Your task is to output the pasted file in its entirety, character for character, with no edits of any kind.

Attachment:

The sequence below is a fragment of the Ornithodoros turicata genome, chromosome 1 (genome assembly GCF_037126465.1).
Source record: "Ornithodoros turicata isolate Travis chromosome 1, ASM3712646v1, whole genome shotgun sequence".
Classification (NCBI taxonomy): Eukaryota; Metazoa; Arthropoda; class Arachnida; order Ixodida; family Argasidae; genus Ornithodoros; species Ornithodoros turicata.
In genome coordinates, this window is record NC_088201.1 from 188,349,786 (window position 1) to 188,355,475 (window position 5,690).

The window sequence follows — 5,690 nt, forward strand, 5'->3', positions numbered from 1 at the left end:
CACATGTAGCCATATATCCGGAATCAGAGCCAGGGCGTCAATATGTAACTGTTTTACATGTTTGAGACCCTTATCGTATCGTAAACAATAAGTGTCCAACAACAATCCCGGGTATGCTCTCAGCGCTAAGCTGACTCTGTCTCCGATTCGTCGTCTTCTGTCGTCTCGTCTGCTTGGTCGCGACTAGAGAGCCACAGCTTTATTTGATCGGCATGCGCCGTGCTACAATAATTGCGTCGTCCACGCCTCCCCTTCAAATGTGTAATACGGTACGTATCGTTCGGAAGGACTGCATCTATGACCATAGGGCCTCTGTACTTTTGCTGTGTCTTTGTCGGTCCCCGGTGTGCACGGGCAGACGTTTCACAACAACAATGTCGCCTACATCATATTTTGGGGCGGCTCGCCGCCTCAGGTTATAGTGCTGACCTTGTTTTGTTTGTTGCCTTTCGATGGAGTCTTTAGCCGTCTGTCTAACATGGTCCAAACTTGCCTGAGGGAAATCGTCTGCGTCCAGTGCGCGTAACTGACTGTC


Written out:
The sequence below is a fragment of the Ornithodoros turicata genome, chromosome 1 (genome assembly GCF_037126465.1).
Source record: "Ornithodoros turicata isolate Travis chromosome 1, ASM3712646v1, whole genome shotgun sequence".
Classification (NCBI taxonomy): Eukaryota; Metazoa; Arthropoda; class Arachnida; order Ixodida; family Argasidae; genus Ornithodoros; species Ornithodoros turicata.
In genome coordinates, this window is record NC_088201.1 from 188,349,786 (window position 1) to 188,355,475 (window position 5,690).

The window sequence follows — 5,690 nt, forward strand, 5'->3', positions numbered from 1 at the left end:
CACATGTAGCCATATATCCGGAATCAGAGCCAGGGCGTCAATATGTAACTGTTTTACATGTTTGAGACCCTTATCGTATCGTAAACAATAAGTGTCCAACAACAATCCCGGGTATGCTCTCAGCGCTAAGCTGACTCTGTCTCCGATTCGTCGTCTTCTGTCGTCTCGTCTGCTTGGTCGCGACTAGAGAGCCACAGCTTTATTTGATCGGCATGCGCCGTGCTACAATAATTGCGTCGTCCACGCCTCCCCTTCAAATGTGTAATACGGTACGTATCGTTCGGAAGGACTGCATCTATGACCATAGGGCCTCTGTACTTTTGCTGTGTCTTTGTCGGTCCCCGGTGTGCACGGGCAGACGTTTCACAACAACAATGTCGCCTACATCATATTTTGGGGCGGCTCGCCGCCTCAGGTTATAGTGCTGACCTTGTTTTGTTTGTTGCCTTTCGATGGAGTCTTTAGCCGTCTGTCTAACATGGTCCAAACTTGCCTGAGGGAAATCGTCTGCGTCCAGTGCGCGTAACTGACTGTC